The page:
Work on the US 77 overpass at Caesar Ave. in Kingsville in South Texas nears completion. This section of freeway, built with voter-approved debt financing which is now maxed out, will become part of Interstate 69 in the next few years.The overpass artwork honors the thousands of naval aviators who have trained at Naval Station Kingsville over the decades.

 

 

 

 

 

Constitutional Amendment A Big First Step

 

November 5, 2014

 

Transportation Advocates of Texas leaders today thanked Texans for their overwhelming vote in favor of the Proposition 1 highway funding constitutional amendment that will provide about $1.7 billion a year for state road construction and maintenance.


“We believe the voters sent a clear message.  They know we must invest more to deal with growing traffic congestion and overburdened, aging roads and bridges,” said Brandon Janes, board chairman of Transportation Advocates of Texas (TAoT).  A total of 79.8% of voters statewide favored the constitutional amendment


“We hope members of the Legislature hear the message.  Texans need their lawmakers to view this as a first step and show resolve by approving additional long-term funding for highways,” he said.


 Even with passage of the constitutional amendment the state will face a shortfall of $3 billion to $4 billion a year for the rest of the decade just to keep traffic congestion and road preservation at current levels, Janes said.

 

FIRST STEP TOWARD MORE FUNDING FOR HIGHWAYS


Janes said TAoT and its member organizations will be asking state lawmakers to approve new, long-term, sustainable funding sources for transportation infrastructure and to dedicate existing revenue generated from taxes and fees related to transportation to the maintenance, improvement and expansion of roads, rail and public transportation.  This would include ending diversions from the State Highway Fund and dedication of future motor vehicle sales tax revenues to highway funding.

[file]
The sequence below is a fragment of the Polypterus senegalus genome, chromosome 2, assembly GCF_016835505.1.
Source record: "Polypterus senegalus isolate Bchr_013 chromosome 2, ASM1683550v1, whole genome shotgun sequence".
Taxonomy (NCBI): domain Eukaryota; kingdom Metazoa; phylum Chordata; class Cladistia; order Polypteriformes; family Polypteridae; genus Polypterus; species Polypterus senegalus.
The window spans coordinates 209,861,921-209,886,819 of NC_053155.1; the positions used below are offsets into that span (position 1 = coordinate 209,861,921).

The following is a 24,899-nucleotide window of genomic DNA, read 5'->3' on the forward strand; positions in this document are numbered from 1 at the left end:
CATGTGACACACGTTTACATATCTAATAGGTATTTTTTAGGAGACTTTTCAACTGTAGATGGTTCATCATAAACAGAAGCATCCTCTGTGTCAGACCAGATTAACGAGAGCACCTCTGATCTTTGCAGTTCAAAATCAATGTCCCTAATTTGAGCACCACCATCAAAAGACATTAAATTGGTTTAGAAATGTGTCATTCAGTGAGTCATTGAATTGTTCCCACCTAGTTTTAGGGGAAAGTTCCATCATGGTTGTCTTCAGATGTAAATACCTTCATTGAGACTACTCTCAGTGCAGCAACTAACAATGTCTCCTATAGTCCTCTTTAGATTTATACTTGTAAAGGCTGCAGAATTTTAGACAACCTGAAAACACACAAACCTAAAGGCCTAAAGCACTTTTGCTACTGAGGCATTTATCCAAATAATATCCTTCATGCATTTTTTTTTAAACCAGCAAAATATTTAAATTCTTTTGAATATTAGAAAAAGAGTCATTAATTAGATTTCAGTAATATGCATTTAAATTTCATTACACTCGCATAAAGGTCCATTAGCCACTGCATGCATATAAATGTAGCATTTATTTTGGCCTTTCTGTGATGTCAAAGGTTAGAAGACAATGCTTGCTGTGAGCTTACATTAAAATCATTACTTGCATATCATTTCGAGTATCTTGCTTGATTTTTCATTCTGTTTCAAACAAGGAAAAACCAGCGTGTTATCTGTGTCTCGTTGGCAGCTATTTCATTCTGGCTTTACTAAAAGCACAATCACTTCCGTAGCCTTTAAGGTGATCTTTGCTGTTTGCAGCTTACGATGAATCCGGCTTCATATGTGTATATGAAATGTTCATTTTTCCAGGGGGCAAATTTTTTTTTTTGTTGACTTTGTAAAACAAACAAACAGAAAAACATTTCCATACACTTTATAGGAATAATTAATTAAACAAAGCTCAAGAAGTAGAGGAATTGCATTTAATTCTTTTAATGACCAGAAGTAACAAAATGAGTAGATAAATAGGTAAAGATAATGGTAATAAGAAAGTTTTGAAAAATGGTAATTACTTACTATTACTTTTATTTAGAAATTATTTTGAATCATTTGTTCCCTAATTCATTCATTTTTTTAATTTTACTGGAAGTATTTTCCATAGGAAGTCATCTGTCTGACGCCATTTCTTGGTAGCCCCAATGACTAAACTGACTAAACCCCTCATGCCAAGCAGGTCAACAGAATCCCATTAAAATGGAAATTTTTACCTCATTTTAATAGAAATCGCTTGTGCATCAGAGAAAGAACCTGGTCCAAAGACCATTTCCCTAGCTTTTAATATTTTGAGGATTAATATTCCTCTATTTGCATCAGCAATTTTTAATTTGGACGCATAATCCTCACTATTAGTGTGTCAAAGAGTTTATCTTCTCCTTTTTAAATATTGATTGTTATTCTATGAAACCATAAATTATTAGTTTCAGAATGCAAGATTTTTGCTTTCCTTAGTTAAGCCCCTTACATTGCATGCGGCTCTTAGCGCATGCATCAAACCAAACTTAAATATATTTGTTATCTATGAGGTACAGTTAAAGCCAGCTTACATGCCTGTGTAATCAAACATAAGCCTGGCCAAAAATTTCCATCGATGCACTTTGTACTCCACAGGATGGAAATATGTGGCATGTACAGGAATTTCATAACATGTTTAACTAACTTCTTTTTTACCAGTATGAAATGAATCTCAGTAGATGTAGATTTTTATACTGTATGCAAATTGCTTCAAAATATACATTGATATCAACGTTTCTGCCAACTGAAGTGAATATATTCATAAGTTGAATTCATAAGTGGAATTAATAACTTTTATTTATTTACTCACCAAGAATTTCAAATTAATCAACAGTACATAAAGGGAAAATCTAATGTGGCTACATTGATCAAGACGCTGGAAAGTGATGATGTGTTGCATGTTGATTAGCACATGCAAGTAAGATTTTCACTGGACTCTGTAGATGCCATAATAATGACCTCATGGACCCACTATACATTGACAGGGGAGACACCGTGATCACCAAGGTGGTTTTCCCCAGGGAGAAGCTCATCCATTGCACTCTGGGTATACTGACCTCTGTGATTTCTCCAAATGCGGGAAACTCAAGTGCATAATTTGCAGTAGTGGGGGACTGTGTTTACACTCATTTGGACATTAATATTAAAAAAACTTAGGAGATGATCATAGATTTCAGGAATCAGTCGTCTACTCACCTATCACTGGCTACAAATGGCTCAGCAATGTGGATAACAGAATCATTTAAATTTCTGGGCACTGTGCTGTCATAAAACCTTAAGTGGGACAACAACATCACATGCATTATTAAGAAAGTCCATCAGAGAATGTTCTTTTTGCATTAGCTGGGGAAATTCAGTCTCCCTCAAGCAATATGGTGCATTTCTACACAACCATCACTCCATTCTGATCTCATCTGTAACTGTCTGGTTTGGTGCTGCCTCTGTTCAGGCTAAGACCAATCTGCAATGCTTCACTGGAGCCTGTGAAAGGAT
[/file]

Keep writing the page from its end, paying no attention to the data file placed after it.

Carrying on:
The concept of asking voters to dedicate part of the state’s oil and gas production tax revenues to highways was brought forward in the last legislative session by Sen. Robert Nichols, a former member of the Texas Transportation Commission, and Rep. Joe Pickett, chairman of the House special committee on transportation funding. "Chairman Nichols and Chairman Pickett deserve our special thanks for the tremendous service they have provided to their fellow Texans," Janes said.


Nichols and Pickett were constantly on the move around Texas during the past few months explaining to Texans why it was important to make this incremental step in funding for highways.
They penned a piece reminding Texans that the gasoline tax has not increased in 23 years and noting that most Texans don’t realize $20 billion in borrowed money has financed most of our highway construction during the past decade.

 

"In order to keep up with Texas’ growing road preservation needs and congestion relief demands we have borrowed close to $2 billion a year over the last decade. The credit card is maxed out," they wrote in a recent newspaper article.


They drove home the point by noting that in 2015, for the first time in state history, the Texas Department of Transportation will spend more money on debt payments than on new roads and bridges.  “Roads are expensive, but borrowing and delaying projects will cost much more. We must provide a sustainable revenue source for the future demands on our roads and bridges,” they wrote.

 

On the day after the election Senator Nichols said, “Texans want and deserve a safe, first class highway system. Voters have made an investment in our state’s economic future by supporting this proposal, and we must carry this momentum forward into the next legislative session. I would  like to thank everyone who worked on this proposition and supported it.”

 

“I’m excited that we are able to take this first, big-big step in putting us back on a pay-as-you-go path to finance highway construction and other transportation-related  infrastructure,” said Rep. Pickett.

 

“This is a great victory, but there is still much to be done,” Nichols said. “The Legislature must make additional investments in our state’s infrastructure and make funding transportation a priority. Better, safer roads for Texas families and businesses should always be our goal and this is a great step in that direction.”